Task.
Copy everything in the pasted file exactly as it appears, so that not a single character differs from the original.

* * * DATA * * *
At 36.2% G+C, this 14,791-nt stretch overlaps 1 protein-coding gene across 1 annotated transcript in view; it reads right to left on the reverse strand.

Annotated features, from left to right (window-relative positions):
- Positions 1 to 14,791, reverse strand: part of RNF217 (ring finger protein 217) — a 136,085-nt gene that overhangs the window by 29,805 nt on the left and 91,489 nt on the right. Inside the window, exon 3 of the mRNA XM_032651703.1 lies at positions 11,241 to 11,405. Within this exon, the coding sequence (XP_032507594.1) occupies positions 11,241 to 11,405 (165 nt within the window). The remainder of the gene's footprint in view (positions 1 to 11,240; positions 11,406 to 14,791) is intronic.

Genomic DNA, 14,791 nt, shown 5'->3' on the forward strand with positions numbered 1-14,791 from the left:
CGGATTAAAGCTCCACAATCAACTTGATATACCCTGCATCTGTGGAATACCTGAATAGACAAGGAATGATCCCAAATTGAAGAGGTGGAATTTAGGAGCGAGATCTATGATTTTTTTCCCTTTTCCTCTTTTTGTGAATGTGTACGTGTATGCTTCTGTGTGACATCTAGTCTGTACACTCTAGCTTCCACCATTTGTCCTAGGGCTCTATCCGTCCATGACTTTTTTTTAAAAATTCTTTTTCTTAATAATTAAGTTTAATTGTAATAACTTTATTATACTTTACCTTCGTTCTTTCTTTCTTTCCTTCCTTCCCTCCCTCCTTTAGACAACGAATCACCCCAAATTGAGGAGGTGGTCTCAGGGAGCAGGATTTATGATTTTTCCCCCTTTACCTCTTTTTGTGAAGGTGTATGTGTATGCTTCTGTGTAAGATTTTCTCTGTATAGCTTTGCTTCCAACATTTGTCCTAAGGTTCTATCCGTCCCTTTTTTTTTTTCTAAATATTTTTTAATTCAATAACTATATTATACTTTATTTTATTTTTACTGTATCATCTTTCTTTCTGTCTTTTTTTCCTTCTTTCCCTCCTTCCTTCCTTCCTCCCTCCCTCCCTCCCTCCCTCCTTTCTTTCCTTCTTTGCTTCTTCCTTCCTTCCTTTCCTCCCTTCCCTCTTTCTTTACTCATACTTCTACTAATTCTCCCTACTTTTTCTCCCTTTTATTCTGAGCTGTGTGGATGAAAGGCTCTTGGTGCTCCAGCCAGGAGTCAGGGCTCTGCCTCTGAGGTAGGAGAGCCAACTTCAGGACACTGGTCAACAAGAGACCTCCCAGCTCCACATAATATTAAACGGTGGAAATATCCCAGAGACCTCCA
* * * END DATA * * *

At 36.2% G+C, this 14,791-nt stretch overlaps 1 protein-coding gene across 1 annotated transcript in view; it reads right to left on the reverse strand.

Annotated features, from left to right (window-relative positions):
- Positions 1 to 14,791, reverse strand: part of RNF217 (ring finger protein 217) — a 136,085-nt gene that overhangs the window by 29,805 nt on the left and 91,489 nt on the right. Inside the window, exon 3 of the mRNA XM_032651703.1 lies at positions 11,241 to 11,405. Within this exon, the coding sequence (XP_032507594.1) occupies positions 11,241 to 11,405 (165 nt within the window). The remainder of the gene's footprint in view (positions 1 to 11,240; positions 11,406 to 14,791) is intronic.

Genomic DNA, 14,791 nt, shown 5'->3' on the forward strand with positions numbered 1-14,791 from the left:
CGGATTAAAGCTCCACAATCAACTTGATATACCCTGCATCTGTGGAATACCTGAATAGACAAGGAATGATCCCAAATTGAAGAGGTGGAATTTAGGAGCGAGATCTATGATTTTTTTCCCTTTTCCTCTTTTTGTGAATGTGTACGTGTATGCTTCTGTGTGACATCTAGTCTGTACACTCTAGCTTCCACCATTTGTCCTAGGGCTCTATCCGTCCATGACTTTTTTTTAAAAATTCTTTTTCTTAATAATTAAGTTTAATTGTAATAACTTTATTATACTTTACCTTCGTTCTTTCTTTCTTTCCTTCCTTCCCTCCCTCCTTTAGACAACGAATCACCCCAAATTGAGGAGGTGGTCTCAGGGAGCAGGATTTATGATTTTTCCCCCTTTACCTCTTTTTGTGAAGGTGTATGTGTATGCTTCTGTGTAAGATTTTCTCTGTATAGCTTTGCTTCCAACATTTGTCCTAAGGTTCTATCCGTCCCTTTTTTTTTTTCTAAATATTTTTTAATTCAATAACTATATTATACTTTATTTTATTTTTACTGTATCATCTTTCTTTCTGTCTTTTTTTCCTTCTTTCCCTCCTTCCTTCCTTCCTCCCTCCCTCCCTCCCTCCCTCCTTTCTTTCCTTCTTTGCTTCTTCCTTCCTTCCTTTCCTCCCTTCCCTCTTTCTTTACTCATACTTCTACTAATTCTCCCTACTTTTTCTCCCTTTTATTCTGAGCTGTGTGGATGAAAGGCTCTTGGTGCTCCAGCCAGGAGTCAGGGCTCTGCCTCTGAGGTAGGAGAGCCAACTTCAGGACACTGGTCAACAAGAGACCTCCCAGCTCCACATAATATTAAACGGTGGAAATATCCCAGAGACCTCCA